On top of the structural restrictions, the bathtub faucet began to leak and the water pressure coming from the shower head decided to forever be on drizzle mode a month after I moved in. It took forever and a day to get the conditioner out of my hair every time I took a shower. A few months later, my light fixture also decided to go caput, and because I knew I wanted to remodel at some point, I decided to forego the $500 it would cost to fix both the light and shower faucet (yes, I got it quoted); instead, I lived with a dripping faucet and a desk lamp for a light for months. Yes, I know it was ridiculous, but I did it because I’m a cheap son of a biscuit. Sue me.
About 4 months ago, I decided that enough was enough, and I set out on the path of remodeling my bathroom. It was quite the process, but now, after the fact, I can say it was well worth the stress, time, and money. Not only do I now have a bathroom that is wider than my wingspan, but I learned a lot in the process. And now I am going to impart my wisdom onto you. So read on to see the top 5 things I learned these past few months about the remodeling process (and to see the finished product!).
1) Know your neighborhood
Listen, if you live on Park Avenue, then feel free to deck out your house in real hardwood floors, marble tile, and faucets made of gold. If you don’t (and I’m assuming you fit the bill since you’re reading this blog), then you need to take a walk around your ‘hood and realize what you’re competing against. I know this goes against everything your sports coaches ever taught you, but you never want to be the “best” where your house is concerned. Why? Resale value. No one is going to buy a $300,000 house that is surrounded by ones that cost only $120,000. It’s just not practical. So if this isn’t your forever home, make sure you are creating a room that is nice but not too nice. You want to get a good return on your investment.
2) Provide your contractor with a picture of your vision
I went on vacation for a week while my contractor tiled and grouted my shower. When I got back home, I walked into my bathroom expecting this wondrous masterpiece. Instead, I was looking at a wall of white tile that looked like they had been traced with a dark gray crayon. Turns out that when I told my contractor that I wanted gray grout, he thought I meant dark gray instead of the light gray I was envisioning. It eventually worked itself out and all was corrected, but a word to the wise: show your contractor a picture of the direction you’re going. That way you both are on the same page when it comes to details like the color of grout. And as an added note, always be specific. I assumed he knew what color I meant, and I assumed horribly wrong.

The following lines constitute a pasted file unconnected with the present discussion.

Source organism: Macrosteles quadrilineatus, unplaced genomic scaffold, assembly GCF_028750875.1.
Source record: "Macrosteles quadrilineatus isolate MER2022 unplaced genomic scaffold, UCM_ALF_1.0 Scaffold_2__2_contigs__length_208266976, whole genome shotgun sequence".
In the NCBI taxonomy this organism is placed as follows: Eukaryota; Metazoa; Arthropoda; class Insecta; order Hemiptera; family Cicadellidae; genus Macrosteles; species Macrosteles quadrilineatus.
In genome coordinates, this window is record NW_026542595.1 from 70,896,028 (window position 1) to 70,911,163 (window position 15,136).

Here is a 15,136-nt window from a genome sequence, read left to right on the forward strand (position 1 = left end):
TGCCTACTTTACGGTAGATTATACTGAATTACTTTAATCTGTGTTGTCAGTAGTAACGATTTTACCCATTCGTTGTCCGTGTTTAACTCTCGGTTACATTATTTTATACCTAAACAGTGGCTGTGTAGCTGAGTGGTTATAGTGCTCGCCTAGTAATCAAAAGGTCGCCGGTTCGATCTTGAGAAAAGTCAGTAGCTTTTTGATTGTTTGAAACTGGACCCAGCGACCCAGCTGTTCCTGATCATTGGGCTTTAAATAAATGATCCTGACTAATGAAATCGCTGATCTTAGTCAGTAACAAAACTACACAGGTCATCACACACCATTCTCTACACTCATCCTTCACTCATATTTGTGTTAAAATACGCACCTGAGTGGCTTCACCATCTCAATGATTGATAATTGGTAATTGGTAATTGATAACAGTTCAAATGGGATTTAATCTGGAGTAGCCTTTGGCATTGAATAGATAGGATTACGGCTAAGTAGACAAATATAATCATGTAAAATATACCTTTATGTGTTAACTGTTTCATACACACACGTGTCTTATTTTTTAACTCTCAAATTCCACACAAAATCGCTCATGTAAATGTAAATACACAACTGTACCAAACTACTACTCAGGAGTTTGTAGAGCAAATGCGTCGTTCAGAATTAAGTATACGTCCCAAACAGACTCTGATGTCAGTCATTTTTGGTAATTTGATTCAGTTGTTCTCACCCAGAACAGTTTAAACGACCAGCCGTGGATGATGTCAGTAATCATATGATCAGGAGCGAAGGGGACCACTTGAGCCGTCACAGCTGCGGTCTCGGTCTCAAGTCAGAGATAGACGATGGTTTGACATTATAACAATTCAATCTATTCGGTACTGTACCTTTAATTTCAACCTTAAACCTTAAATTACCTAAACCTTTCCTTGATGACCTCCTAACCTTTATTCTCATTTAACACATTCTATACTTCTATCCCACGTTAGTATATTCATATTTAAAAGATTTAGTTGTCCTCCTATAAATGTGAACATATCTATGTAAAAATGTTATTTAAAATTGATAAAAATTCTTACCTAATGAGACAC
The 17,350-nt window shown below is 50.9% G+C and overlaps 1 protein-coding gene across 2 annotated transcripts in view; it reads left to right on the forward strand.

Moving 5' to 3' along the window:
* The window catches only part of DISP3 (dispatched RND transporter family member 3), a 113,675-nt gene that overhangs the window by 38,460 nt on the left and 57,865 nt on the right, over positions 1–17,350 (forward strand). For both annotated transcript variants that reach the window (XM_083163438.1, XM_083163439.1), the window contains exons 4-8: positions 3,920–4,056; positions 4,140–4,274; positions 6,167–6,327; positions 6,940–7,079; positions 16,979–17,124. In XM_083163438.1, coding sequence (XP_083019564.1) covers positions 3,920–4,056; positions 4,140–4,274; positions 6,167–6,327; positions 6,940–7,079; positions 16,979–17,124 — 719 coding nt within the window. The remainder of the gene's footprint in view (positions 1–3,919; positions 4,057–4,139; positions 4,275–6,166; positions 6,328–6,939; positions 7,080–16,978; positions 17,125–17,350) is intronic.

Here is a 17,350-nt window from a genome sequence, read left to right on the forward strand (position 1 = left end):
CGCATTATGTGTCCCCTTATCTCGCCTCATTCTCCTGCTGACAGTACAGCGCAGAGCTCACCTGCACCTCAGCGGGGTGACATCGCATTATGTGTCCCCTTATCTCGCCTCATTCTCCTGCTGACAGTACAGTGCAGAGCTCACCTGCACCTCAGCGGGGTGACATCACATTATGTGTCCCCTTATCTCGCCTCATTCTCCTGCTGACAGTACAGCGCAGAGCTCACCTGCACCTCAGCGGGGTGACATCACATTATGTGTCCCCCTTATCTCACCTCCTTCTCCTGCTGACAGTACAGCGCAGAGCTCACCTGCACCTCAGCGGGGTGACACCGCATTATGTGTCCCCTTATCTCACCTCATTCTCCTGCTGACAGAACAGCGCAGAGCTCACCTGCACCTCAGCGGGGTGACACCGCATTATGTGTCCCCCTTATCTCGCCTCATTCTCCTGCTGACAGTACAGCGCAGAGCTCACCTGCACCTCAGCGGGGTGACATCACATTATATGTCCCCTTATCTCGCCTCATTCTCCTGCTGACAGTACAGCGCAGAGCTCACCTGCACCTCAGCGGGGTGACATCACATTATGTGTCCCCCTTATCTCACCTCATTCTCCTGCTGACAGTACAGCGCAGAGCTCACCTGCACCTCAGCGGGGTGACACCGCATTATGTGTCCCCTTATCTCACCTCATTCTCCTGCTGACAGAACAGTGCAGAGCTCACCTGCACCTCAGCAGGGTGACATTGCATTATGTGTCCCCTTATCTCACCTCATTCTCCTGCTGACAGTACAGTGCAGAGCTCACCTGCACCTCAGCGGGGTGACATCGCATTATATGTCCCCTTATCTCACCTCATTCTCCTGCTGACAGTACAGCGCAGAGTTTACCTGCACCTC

3) Create a budget and then add 10%
My budget. Oy vey. I blew that thing out of the water. Ok, not out of the water, but I definitely didn’t meet expectations. It seems like no matter what, something additional always came up. I would forget to factor in the cost of a new mirror or light fixture, and dear Jesus in Heaven, do you know how much building material costs? I mean, really, how many of us can say how much lumber for framing is on the spot? Not me. So before you get started, do as much homework as you can, create your budget, and then add 10%. If you can’t afford that extra 10%, then trust me, you don’t want to start the remodel. No one wants to have a bathroom with no toilet because you ran out of cash.
4) Be flexible
I live in a house that was built in the 1920s, meaning that I have rooms with no electrical outlets, walls made of crumbling plaster, and plumbing that looks like a tangled web of metal that has been unmethodically pieced together over the years. That being said, going about remodeling my bathroom was definitely an exercise in the give and take. Originally, I was going to put in a standard shower unit, but because of the weird measurements of the space where the shower was (thank you, 1925 builder), I had to customize the entire thing, tacking on another $2,000 to my budget. I also had to forgo having a shelf built into the wall of my shower because of the additional dinero it would cost me to install it into my godforsaken plaster walls. In the end, everything turned out great, but you need to realize that there will be bumps in the road – know what is important to you and don’t stress about what isn’t.
5) Audit, audit, audit
The last day of my remodel, my contractor sat down across my dining room table from me to tally up all of the material expenses he had incurred that I needed to pay for. Once he was done and had given me the total, I looked at him and said, “Ok, now I’m going to audit it you.” Was a strange look received? You bet your britches, but this gal didn’t care. Luckily, I have a great excuse for being so anal, as I once was an auditor, but I strongly suggest you follow in my footsteps because it saved me over $50 (everyone, and I mean everyone, makes math errors). So when the times comes for you to settle up with your contractor, make sure to go through all the receipts with him, question what you don’t understand, check his math, etc. Yes, that $50 was chump change in the grand scheme of things, but hey, that $50 could buy me 4+ six-packs of Blue Moon or tickets to 5 Indy Eleven soccer games. Well worth it.
There you have it, friends. Remodels tend to be extremely stressful (seriously, I had a day where I was almost crying at work because of it), but if you take enough precautionary steps, you can mitigate a majority of it. As for my finished product? Check it out below and let me know what you think!